40 Retail Corp. v. City of Clarksville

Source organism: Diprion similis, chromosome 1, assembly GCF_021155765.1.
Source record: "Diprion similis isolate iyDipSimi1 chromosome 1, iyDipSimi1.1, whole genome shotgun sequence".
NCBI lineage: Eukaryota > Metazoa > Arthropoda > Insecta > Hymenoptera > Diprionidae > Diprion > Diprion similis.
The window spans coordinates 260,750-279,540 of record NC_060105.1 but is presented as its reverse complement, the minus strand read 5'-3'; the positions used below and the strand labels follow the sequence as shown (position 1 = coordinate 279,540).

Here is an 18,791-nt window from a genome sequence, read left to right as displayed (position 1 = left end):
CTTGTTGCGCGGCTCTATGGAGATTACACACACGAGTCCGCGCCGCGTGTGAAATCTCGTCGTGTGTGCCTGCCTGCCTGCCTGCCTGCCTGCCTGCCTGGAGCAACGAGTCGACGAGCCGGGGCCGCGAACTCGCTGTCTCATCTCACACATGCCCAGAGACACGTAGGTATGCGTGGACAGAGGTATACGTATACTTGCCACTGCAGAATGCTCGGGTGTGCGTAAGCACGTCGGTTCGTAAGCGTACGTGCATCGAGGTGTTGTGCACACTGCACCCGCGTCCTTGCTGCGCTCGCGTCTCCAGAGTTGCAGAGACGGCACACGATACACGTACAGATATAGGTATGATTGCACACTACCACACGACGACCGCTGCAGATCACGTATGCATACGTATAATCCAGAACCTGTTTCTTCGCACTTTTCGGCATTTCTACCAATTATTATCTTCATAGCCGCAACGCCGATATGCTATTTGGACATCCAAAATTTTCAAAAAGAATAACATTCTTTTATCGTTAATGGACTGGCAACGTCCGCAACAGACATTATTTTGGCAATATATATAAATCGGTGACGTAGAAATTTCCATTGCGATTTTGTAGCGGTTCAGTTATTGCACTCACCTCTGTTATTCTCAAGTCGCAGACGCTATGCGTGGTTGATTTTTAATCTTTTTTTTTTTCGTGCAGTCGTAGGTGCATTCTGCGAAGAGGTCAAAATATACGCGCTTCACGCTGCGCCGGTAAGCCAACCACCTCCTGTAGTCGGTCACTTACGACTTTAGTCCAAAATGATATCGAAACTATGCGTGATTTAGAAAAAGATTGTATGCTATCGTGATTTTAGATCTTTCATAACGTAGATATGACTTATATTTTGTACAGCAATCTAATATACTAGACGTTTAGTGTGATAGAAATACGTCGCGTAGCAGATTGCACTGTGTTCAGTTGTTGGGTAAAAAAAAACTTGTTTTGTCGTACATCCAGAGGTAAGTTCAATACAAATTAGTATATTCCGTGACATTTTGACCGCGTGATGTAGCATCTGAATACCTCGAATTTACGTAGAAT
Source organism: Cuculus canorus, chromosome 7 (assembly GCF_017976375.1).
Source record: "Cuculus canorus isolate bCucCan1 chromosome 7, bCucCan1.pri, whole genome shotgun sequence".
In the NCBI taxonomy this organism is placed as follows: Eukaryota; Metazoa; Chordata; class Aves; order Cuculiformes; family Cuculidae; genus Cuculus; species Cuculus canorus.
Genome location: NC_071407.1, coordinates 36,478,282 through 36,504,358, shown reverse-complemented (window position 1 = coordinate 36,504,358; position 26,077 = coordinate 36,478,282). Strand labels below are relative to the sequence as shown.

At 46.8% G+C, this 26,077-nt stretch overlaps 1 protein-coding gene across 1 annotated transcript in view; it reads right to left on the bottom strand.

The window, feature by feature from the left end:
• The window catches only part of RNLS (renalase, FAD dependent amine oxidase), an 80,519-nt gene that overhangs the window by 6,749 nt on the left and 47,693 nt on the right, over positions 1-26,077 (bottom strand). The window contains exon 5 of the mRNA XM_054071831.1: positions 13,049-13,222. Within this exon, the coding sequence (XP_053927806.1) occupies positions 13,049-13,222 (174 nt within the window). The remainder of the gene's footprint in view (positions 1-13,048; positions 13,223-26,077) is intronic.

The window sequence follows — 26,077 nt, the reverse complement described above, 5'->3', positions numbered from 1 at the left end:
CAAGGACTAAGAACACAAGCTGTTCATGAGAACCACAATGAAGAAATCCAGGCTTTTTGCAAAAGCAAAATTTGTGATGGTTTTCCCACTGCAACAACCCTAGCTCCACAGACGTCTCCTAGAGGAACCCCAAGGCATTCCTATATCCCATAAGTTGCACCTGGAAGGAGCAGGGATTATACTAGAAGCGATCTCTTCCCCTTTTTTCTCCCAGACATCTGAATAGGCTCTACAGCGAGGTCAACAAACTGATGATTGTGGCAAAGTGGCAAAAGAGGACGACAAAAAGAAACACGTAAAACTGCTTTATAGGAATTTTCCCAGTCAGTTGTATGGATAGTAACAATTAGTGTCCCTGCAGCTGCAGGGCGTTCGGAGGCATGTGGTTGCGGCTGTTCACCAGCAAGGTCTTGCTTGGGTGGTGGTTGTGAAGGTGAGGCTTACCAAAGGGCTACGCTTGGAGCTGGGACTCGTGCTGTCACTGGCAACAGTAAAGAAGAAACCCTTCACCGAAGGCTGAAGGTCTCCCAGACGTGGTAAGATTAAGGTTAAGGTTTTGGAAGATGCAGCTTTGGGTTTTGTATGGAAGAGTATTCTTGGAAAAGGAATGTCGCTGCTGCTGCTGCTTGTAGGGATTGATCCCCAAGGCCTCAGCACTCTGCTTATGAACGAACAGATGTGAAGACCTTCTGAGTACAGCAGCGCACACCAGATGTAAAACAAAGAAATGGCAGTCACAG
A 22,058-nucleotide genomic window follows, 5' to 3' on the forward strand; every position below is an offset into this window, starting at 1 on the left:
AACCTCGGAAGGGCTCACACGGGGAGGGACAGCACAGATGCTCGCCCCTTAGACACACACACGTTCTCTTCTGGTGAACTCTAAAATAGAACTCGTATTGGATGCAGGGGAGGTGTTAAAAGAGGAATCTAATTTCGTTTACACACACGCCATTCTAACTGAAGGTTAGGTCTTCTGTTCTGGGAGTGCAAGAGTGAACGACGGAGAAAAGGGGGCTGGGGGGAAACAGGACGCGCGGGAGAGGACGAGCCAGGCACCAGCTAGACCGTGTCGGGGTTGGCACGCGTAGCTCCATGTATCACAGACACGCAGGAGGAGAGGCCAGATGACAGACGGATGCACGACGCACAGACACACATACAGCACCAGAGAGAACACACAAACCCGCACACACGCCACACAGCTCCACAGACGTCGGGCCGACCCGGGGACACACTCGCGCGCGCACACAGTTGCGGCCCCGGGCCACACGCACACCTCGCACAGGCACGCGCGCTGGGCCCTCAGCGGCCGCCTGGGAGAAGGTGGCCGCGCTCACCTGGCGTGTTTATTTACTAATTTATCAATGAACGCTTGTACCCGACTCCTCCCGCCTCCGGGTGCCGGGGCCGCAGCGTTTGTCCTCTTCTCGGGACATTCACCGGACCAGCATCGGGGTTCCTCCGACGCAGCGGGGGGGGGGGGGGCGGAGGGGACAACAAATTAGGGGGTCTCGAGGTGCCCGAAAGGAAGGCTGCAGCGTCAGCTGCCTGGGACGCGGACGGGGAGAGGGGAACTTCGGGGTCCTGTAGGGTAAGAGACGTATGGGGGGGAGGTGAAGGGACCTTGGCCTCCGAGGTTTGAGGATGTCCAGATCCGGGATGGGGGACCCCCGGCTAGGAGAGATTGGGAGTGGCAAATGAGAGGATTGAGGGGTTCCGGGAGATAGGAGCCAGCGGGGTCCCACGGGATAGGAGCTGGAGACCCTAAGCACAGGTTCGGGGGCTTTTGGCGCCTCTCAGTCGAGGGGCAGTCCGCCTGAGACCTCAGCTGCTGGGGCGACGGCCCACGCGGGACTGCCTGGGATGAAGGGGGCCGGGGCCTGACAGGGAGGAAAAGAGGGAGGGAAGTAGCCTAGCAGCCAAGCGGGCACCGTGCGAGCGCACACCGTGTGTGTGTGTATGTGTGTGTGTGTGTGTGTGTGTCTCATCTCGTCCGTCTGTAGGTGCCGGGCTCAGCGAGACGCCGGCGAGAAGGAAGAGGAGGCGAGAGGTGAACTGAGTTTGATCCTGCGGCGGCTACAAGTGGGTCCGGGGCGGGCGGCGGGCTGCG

Appellant operated a sexually oriented business. Three weeks after the store's opening, the City Council enacted an ordinance establishing licensing requirements and regulations for sexually oriented businesses. Once a three-year grace period for nonconforming businesses already in existence at the time of the ordinance's passage ended, Appellant applied for and received a single six-month hardship extension. After the extension expired and Appellant did not apply for another extension, the City filed this action to enjoin the continuing operation of the store. Appellant counterclaimed, alleging that the ordinance was invalid, it violated the Arkansas Civil Rights Act, and it was unconstitutional. The circuit court found that the doctrines of waiver and estoppel prohibited Appellant from challenging the ordinance because it sought and was granted a hardship license and because it had received the benefit of the ordinance's amortization period. The Supreme Court reversed and remanded, holding that the acceptance-of-benefits rule of estoppel did not apply in this case because the passage of the ordinance provided no benefit to the store, and Appellant's acceptance of the temporary hardship extension was not voluntary in any real sense. View "40 Retail Corp. v. City of Clarksville" on Justia Law